The National Indian Gaming Commission (NIGC) has released a new advisory bulletin that warns Native American tribes of key considerations and potential restrictions they face under the Indian Gaming Regulatory Act (IGRA) when rolling out sports betting.
Speaking at a meeting of the New Mexico Association of Indian Gaming Commissions, NIGC chair E. Sequoyah Simermeyer explained that the bulletin was designed to clarify the legality of sportsbooks on tribal lands, following numerous queries from operators.
Since the repeal of the Professional and Amateur Sports Protection Act (PASPA) in May 2018, Simermeyer noted, tribes in Mississippi, New Mexico and New York had joined a Nevada-based tribal operator in rolling out wagering.
This is permitted, as sports betting is considered a form of Class III gaming, which can be rolled out by tribes that have a state compact approved by the US Department of the Interior. The bulletin advises tribes to check whether Class III gaming is covered by their existing compacts, or if it should be amended to include sports betting.
There are currently four options or models for tribes to consider when preparing to launch wagering, it continued. These range from complete control – when tribes manage all aspects of a sportsbook – to a sportsbook wholly owned and operated by a third party, but hosted on tribal lands.
In between, there is the option of having a sportsbook operated by a tribe, but using third-party data, or a tribal-owned sportsbook managed by a third party.
When third party partners are involved, the NIGC explained, management agreements must be submitted to its chair for approval. Failure to do so, or to operate an unauthorized sportsbook, would constitute a major breach of the IGRA, and likely lead to stiff financial penalties.
Managed services agreements, meanwhile, are also capped so that tribes can pay no more than 30% of gross gaming revenue generated through the sportsbook to their partner. In exceptional cases, at the NIGC chair’s discretion, a 40% revenue share agreement may be permitted.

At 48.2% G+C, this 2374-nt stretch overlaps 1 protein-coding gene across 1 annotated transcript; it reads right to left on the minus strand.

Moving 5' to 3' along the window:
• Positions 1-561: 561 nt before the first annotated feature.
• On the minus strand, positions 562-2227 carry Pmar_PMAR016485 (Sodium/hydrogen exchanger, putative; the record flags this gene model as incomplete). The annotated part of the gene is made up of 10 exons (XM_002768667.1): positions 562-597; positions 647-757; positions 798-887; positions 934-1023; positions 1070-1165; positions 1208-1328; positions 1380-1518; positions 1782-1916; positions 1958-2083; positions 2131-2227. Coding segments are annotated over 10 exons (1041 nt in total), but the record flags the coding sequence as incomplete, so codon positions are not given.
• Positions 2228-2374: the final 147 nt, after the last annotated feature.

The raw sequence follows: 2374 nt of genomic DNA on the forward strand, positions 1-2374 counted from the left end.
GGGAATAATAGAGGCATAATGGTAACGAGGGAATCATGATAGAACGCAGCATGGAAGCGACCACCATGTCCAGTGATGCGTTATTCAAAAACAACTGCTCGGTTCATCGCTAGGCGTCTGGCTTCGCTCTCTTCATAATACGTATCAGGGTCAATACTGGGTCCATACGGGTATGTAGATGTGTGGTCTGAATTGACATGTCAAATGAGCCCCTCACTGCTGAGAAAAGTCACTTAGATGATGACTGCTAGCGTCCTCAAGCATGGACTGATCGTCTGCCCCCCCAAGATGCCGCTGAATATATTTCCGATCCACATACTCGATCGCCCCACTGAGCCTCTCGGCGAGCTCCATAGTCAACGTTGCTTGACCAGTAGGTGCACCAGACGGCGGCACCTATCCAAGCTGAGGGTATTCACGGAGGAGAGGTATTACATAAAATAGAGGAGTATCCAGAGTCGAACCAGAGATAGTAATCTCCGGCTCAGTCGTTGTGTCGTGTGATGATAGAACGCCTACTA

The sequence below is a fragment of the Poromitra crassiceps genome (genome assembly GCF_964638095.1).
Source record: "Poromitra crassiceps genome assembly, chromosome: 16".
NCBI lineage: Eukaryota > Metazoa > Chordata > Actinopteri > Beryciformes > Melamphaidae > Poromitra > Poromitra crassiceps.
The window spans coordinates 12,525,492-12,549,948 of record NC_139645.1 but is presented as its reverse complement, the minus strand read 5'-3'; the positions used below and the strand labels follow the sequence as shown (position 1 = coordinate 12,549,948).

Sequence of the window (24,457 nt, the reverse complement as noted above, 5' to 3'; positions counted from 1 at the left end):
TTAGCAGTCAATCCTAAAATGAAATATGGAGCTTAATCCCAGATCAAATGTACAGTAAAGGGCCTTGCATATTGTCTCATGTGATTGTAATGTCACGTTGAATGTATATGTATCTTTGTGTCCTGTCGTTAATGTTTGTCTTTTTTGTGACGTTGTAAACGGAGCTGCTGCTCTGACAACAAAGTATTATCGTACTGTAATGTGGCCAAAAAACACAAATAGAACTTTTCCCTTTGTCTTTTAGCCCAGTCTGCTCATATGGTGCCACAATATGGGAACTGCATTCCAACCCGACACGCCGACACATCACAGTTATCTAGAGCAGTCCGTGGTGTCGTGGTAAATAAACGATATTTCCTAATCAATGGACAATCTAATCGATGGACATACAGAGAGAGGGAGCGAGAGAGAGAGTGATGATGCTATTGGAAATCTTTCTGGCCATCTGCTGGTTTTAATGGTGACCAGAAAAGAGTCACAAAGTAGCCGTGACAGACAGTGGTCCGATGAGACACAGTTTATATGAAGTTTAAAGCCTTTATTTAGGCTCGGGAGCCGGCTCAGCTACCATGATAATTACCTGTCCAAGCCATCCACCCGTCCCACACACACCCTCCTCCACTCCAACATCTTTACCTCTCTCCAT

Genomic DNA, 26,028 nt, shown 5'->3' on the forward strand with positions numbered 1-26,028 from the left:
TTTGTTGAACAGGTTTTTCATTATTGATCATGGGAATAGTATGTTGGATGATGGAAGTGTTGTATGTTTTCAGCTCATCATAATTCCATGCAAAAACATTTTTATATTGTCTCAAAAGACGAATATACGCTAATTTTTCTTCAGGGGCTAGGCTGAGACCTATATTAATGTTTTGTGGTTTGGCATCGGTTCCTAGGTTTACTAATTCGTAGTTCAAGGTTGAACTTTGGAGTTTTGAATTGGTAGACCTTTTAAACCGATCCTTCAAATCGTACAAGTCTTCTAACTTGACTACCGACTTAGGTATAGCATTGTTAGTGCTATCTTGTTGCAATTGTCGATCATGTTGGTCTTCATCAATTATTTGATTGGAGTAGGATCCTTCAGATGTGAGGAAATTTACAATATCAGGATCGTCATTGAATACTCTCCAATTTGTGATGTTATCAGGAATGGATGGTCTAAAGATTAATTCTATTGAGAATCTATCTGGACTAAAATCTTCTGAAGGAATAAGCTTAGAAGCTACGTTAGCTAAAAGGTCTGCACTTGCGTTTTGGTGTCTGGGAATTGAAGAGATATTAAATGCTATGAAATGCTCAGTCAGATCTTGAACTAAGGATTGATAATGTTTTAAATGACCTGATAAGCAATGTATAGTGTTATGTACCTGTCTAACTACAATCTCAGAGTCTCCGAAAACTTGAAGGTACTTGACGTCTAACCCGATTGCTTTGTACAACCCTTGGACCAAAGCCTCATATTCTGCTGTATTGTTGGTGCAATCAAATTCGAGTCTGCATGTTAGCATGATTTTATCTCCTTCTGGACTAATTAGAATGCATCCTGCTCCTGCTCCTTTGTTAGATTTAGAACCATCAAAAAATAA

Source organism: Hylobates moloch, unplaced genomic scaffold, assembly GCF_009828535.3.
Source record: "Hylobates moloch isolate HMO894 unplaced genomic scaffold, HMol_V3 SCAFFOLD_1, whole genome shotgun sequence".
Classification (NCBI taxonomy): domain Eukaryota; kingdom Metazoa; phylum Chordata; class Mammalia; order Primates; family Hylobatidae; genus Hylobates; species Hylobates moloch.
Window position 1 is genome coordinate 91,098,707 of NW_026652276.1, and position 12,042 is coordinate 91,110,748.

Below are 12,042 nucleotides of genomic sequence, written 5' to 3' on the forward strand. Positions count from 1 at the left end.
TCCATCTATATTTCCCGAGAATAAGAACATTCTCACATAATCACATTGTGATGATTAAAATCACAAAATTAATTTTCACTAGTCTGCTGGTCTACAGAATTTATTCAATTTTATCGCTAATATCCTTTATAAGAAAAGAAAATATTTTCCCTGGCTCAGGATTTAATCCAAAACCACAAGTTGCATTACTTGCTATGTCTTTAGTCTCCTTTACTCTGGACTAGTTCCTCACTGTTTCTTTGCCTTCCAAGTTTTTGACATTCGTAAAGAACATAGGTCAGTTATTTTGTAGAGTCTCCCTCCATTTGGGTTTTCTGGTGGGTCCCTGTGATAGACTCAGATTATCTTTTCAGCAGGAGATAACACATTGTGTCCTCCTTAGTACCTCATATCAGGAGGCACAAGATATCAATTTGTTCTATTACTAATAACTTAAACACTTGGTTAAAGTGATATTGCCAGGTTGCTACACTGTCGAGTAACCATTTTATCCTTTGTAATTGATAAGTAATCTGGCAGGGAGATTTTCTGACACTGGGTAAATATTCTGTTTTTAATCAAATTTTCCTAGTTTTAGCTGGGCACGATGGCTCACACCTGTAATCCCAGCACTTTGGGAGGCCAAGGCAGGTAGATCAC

In the case of allowing a non-tribal operator to run a sportsbook on Native American lands, the host tribe would be expected to act as a de-facto regulator. It would be expected to apply licensing standards that are at least as restrictive as those imposed by the state in which the offering is based.
Key to any such agreement is that gaming on tribal lands is carried out for the sole proprietary interest of the Native American entity with the state compact.
To determine whether an agreement violates this tenet of the IGRA, the NIGC expand that it looks at three criteria. First, the term of the relationship will be looked at, with longer relationships more likely to be considered supporting the partner’s interest as much as or more than the tribe’s.
Second, the amount of revenue that is to be paid to the third party, then finally the level of control afforded to the third party over any element of the gaming activity. The NIGC noted that its Office of General Counsel has declined to ratify agreements with terms ranging from 5 to 15 years.
Tribes are also advised to perform due diligence to ensure they are paying a fair fee for any third party services that is reasonable compared to their industry competitors.
“[Today’s] bulletin provides a new resource for tribes contemplating policy considerations related to the sound regulation of sports betting on Indian lands,” Simermeyer explained. “It also underscores the NIGC’s role in the oversight of sports books on Indian lands as part of the Indian Gaming Regulatory Act’s framework.”